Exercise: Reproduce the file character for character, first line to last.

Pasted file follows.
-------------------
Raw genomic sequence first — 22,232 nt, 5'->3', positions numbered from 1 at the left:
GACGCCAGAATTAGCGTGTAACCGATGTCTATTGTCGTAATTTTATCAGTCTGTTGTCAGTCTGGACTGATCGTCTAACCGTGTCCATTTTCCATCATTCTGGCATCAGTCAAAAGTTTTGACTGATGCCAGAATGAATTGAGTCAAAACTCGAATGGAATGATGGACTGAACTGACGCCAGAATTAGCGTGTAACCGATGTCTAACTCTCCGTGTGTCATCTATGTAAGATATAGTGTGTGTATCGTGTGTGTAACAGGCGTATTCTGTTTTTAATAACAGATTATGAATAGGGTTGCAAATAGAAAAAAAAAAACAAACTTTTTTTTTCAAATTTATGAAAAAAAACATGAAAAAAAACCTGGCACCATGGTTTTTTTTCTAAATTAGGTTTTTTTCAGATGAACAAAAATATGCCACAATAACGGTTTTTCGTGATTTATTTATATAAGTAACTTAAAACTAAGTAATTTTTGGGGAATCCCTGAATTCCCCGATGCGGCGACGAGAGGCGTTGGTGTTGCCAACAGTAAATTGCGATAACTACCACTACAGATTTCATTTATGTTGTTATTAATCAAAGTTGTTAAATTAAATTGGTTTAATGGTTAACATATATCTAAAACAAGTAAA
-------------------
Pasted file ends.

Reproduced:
Raw genomic sequence first — 22,232 nt, 5'->3', positions numbered from 1 at the left:
GACGCCAGAATTAGCGTGTAACCGATGTCTATTGTCGTAATTTTATCAGTCTGTTGTCAGTCTGGACTGATCGTCTAACCGTGTCCATTTTCCATCATTCTGGCATCAGTCAAAAGTTTTGACTGATGCCAGAATGAATTGAGTCAAAACTCGAATGGAATGATGGACTGAACTGACGCCAGAATTAGCGTGTAACCGATGTCTAACTCTCCGTGTGTCATCTATGTAAGATATAGTGTGTGTATCGTGTGTGTAACAGGCGTATTCTGTTTTTAATAACAGATTATGAATAGGGTTGCAAATAGAAAAAAAAAAACAAACTTTTTTTTTCAAATTTATGAAAAAAAACATGAAAAAAAACCTGGCACCATGGTTTTTTTTCTAAATTAGGTTTTTTTCAGATGAACAAAAATATGCCACAATAACGGTTTTTCGTGATTTATTTATATAAGTAACTTAAAACTAAGTAATTTTTGGGGAATCCCTGAATTCCCCGATGCGGCGACGAGAGGCGTTGGTGTTGCCAACAGTAAATTGCGATAACTACCACTACAGATTTCATTTATGTTGTTATTAATCAAAGTTGTTAAATTAAATTGGTTTAATGGTTAACATATATCTAAAACAAGTAAA